In a webinar hosted by RTCA on 16 September 2020, members of the joint committee identified the key issues behind C-UAS rule making.
US drone manufacturer Skydio believes the first and most important priority is to promote responsible use of drones by operators, backed by the company’s ethical policy framework to inform users about the safe use of the technology. Head of Regulatory and Policy Affairs Bendan Groves said: “C-UAS measures should supplement but not supplant other measures to mitigate risk. C-UAS is a tool in the tool kit. Educating operators is absolutely fundamental to airspace security.”
Skydio also supports remote identification of autonomous systems, due to be subject to a new rule in the US from the end of 2020. “There is a lot of focus on mitigation technology, but this is misplaced.” Said Brendan Groves. “Appropriate authorities need the authority to deal with malicious actor, granted – we spent 2 years getting that authority in Congress – but you can’t stop what you can’t see. It all comes down to detection. So the most important thing in the field is to find the malicious drone, then you can determine how to deal with it.” He added remote identification is 80-90% of the solution and enables authorities to work with local law enforcement agencies.
This was demonstrated when a rogue drone was detected during the 2019 Super Bowl – attended by 70,000 spectators – moments ahead of a fly past by the Thunderbirds. The operator was contacted in under two minutes, removing the threat, while simultaneously talking with air traffic control and the Thunderbirds.
Representing the Air Force Research Laboratory (AFRL), C-sUAS Technical Integration Lead Philip Zaleski said testing the technology is challenging and involves multiple solutions. “We work across all the modalities in the C-UAS kill-chain to detect quicker, track better, and provide the C-UAS operator with the best system so they can take actions quickly. Detection is a challenge when we are dealing with small vehicles that look like birds operating below 50ft and moving at 70 mph.”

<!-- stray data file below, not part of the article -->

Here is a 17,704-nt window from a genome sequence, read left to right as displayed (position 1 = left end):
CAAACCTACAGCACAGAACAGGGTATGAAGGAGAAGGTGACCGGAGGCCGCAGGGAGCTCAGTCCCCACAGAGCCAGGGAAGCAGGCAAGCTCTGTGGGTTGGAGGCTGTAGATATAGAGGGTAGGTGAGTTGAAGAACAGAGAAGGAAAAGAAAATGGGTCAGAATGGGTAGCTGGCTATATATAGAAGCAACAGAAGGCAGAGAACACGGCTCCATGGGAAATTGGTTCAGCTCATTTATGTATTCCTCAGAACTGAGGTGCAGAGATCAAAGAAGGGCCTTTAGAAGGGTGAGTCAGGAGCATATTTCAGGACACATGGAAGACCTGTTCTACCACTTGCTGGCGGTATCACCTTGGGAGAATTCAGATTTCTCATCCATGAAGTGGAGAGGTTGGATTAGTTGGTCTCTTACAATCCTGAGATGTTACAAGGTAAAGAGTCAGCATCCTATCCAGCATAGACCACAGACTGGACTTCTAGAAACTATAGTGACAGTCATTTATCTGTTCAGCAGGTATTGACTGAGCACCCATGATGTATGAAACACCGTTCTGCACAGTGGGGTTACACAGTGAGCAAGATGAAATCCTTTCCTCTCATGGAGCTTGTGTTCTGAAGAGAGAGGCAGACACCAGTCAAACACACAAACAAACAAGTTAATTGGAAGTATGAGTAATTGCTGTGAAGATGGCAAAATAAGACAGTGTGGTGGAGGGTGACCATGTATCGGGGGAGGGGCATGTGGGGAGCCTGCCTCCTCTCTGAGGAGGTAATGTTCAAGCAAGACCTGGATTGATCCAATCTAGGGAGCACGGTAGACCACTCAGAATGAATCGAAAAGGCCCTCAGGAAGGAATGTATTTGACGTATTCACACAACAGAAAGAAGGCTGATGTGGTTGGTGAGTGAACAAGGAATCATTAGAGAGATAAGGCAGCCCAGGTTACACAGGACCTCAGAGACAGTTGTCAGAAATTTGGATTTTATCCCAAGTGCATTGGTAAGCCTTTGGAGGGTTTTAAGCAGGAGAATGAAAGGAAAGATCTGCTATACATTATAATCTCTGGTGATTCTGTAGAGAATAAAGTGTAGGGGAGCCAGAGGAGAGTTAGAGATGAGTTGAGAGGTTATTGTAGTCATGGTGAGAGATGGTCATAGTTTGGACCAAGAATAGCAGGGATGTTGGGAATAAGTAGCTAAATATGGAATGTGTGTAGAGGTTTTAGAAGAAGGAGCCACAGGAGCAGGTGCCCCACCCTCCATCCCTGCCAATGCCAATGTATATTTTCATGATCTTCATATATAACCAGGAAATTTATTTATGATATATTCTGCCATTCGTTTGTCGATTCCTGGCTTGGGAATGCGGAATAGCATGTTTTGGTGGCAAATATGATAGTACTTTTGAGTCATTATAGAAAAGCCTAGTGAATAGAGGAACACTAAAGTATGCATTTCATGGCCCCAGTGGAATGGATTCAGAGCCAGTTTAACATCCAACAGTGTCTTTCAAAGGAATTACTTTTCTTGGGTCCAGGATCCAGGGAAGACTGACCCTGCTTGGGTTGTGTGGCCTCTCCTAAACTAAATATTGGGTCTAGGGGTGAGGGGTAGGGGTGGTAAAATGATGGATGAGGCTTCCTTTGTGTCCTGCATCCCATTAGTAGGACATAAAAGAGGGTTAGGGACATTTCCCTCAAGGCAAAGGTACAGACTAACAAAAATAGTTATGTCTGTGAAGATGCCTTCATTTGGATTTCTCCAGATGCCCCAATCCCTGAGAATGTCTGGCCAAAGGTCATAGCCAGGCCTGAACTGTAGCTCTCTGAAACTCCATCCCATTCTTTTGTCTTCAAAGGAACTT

Philip Zaleski said the biggest challenge is staying ahead of the technology. “We continue to leverage our defense industrial base and we are making strides but there is always a danger that the threat moves on.” AFRL is working with partners in NATO to acquire and test different technology. “We share the science and technology to accelerate development and reduce cost. This is moving slower than we’d like.”
Trying to collaborate and align objectives is important in identifying ways to mitigate the global threat, and standardisation is expected to go a long way towards easing this process. This approach is especially relevant to command and control technology given that spectrum jamming is illegal in the commercial sector.
Progress at international level started with the Global Counter Terrorism Forum (GCTF) established in the aftermath of the 9/11 attacks on the Twin Towers in the US. Some 40 states endorsed the Berlin Memorandum on Good Practices for Countering Terrorist Use of Unmanned Aerial Systems in mid-2019 which documents good practise for C-UAS measures. It supports a strategic, rather than combative, approach to drone security and encourages governments to work with the drone industry to develop solutions.
Similarly, the US defense department is working with the federal sector to develop strategic solutions that operate seamlessly with Air Traffic Management (ATM) and Unmanned Traffic Management (UTM). Philip Zaleski said: “We share our library system and knowledge base, and we support exercises and events. We have demonstrated communication exchange between ATC, UTM and air operations to prove we can cue a C-UAS system and have shown this capability. UTM is still a moving target, led by FAA and NASA, which makes it a challenge. We are working in parallel to prepare for when UTM goes live.”
European states are also engaged in collaborative exercises, for example in Spain where Indra completed a week of demonstrations in September working with the Ministry of Interior, Ministry of Defence, ANSPs, and airports. “We need to understand compatibility of systems, their effectiveness, and how the different entities interact,” said Jorge El Malek.